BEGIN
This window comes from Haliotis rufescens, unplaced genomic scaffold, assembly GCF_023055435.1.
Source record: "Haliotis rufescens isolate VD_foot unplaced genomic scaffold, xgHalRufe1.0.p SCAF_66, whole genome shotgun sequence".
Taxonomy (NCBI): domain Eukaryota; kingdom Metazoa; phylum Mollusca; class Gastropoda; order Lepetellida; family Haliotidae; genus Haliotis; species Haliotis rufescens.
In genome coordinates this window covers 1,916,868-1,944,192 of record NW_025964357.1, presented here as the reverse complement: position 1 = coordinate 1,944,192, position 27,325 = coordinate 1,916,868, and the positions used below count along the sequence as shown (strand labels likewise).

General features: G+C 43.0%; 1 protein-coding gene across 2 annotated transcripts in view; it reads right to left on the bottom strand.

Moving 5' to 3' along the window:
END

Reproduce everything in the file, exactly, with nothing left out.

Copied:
This window comes from Haliotis rufescens, unplaced genomic scaffold, assembly GCF_023055435.1.
Source record: "Haliotis rufescens isolate VD_foot unplaced genomic scaffold, xgHalRufe1.0.p SCAF_66, whole genome shotgun sequence".
Taxonomy (NCBI): domain Eukaryota; kingdom Metazoa; phylum Mollusca; class Gastropoda; order Lepetellida; family Haliotidae; genus Haliotis; species Haliotis rufescens.
In genome coordinates this window covers 1,916,868-1,944,192 of record NW_025964357.1, presented here as the reverse complement: position 1 = coordinate 1,944,192, position 27,325 = coordinate 1,916,868, and the positions used below count along the sequence as shown (strand labels likewise).

General features: G+C 43.0%; 1 protein-coding gene across 2 annotated transcripts in view; it reads right to left on the bottom strand.

Moving 5' to 3' along the window: